The Christian Faith and Wealth

I am spending a lot of time in the Rockies of late. Last week it was several days with pastors in one of the Denver metro conferences of the Rocky Mountain Synod on retreat to talk about preaching in a changed and changing world. This week I am visiting with pastors of the Alberta Synod of the Evangelical Lutheran Church in Canada to discuss similar issues.

With both groups the question has come up regarding how we might view and speak about our current situation not just as a problem – that is, defining it wholly in the terms of numerical decline – but also as an opportunity. One set of conversations has been particularly interesting to me, as several folks noted the role of affluence in the decline of the North American churches, contrasting our experience with the explosive growth of Christianity in impoverished portions of the globe. Could it be that when you have a big roof over your head, plenty of food in the fridge, and nice clothes and cars to choose from, God simply becomes less important? Indeed, with a few notable exceptions, including the U.S., most countries decrease in religiosity as their GDP increases.


Source: Pew Institute

What, then, does that mean during times of economic downturn? Or, perhaps more to the point, what does that mean as more and more people find the traditional “American Dream” – defined as equal opportunity for all, unending upward mobility, and the belief that one’s children will do better economically than their parents – increasingly beyond their reach. As the middle class shrinks and the gap between rich and poor grows, it seems like one option for religious leaders is to disengage the Christian story from the civil and economic story of the land and develop a biblical theology that stands in contrast to one that equates wealth with worth. How might we, that is, offer again a vision of Christianity that 1) promises that we have worth and dignity not based on what we have but on who we are, God’s beloved children, and 2) declares that God’s interests seem always to be aligned with those of the poor, a theme that is so blatant in Scripture that it is remarkable how infrequently it is mentioned from our pulpits.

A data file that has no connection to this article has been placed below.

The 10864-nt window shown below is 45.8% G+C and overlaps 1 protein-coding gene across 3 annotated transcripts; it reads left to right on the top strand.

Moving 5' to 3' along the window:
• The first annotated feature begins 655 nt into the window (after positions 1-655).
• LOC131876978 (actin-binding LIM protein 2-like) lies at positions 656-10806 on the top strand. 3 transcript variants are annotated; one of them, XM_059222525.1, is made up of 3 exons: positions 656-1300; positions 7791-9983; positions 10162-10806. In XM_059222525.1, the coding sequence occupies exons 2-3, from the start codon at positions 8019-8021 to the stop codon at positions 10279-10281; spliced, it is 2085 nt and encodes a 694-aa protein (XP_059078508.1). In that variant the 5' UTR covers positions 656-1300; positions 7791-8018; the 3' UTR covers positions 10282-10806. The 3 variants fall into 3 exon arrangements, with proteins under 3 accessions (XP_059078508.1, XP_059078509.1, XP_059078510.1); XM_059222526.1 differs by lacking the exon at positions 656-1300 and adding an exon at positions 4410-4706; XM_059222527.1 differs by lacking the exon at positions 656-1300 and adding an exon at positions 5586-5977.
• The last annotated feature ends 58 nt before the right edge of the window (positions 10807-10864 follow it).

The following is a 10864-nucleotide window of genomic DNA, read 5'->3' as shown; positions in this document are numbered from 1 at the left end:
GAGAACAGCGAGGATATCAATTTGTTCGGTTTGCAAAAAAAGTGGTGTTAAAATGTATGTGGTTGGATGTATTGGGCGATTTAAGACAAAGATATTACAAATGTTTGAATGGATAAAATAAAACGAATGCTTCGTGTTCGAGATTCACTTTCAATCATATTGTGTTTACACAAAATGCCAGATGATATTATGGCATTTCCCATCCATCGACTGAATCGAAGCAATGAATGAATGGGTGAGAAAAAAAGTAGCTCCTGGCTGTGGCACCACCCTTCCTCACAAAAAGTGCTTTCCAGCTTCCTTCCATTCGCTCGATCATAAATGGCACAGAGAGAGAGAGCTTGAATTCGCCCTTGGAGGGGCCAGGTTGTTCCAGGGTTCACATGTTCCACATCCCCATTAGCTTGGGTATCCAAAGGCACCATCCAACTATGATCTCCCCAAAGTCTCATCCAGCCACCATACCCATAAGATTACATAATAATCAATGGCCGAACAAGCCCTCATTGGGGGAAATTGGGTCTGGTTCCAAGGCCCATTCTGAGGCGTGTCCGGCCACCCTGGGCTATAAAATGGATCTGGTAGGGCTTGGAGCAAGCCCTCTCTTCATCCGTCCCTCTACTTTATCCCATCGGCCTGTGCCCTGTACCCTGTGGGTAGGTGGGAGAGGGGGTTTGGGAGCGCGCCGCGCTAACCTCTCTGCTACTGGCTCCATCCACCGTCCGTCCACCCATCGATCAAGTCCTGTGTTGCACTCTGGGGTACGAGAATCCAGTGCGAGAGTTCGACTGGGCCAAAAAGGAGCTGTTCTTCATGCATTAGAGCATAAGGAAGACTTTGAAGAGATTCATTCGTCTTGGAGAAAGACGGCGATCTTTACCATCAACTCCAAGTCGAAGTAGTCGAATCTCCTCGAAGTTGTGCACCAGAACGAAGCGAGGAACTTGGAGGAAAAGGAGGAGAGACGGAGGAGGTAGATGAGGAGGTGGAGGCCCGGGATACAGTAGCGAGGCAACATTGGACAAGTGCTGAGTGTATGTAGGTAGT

This becomes particularly pressing when you realize how much of our denominational religion is structured around an assumption around a certain level of wealth. One of the questions urban church developers regularly face, for instance, is how they will ever be “economically self-sufficient” when their members have so little materials means. The pinch right now, it seems to me – or at least one of the pinches – is that while our church may grow more vibrant in the years to come, it is also likely to grow smaller. How do we sustain and fund such ministry? What models are there available to us that don’t assume buildings and full-time pastoral staff that might accommodate a leaner, and perhaps less centrally organized church?

There’s a lot to chew on in this conversation, of course — including the waning of the Judeo-Christian tradition that once anchored capitalism and the future shape of congregational leadership — and I hope to explore some of that in future posts. But for now, I’ll leave you simply with an observation of Wendell Berry and invite you to reflect on what all of this suggestions about our potential recovery of a Christian story that is both relevant to our time and faithful to the biblical tradition.

As I have read the Gospels over the years, the belief has grown in me that Christ did not come to found an organized religion but came instead to found an unorganized one. He seems to have come to carry religion out of the temples into the fields and sheep pastures, onto the roadsides and the banks of the rivers, into the houses of sinners and publicans, into the town and the wilderness, toward the membership of all that is here. Well, you can read and see what you think.
From Jayber Crow.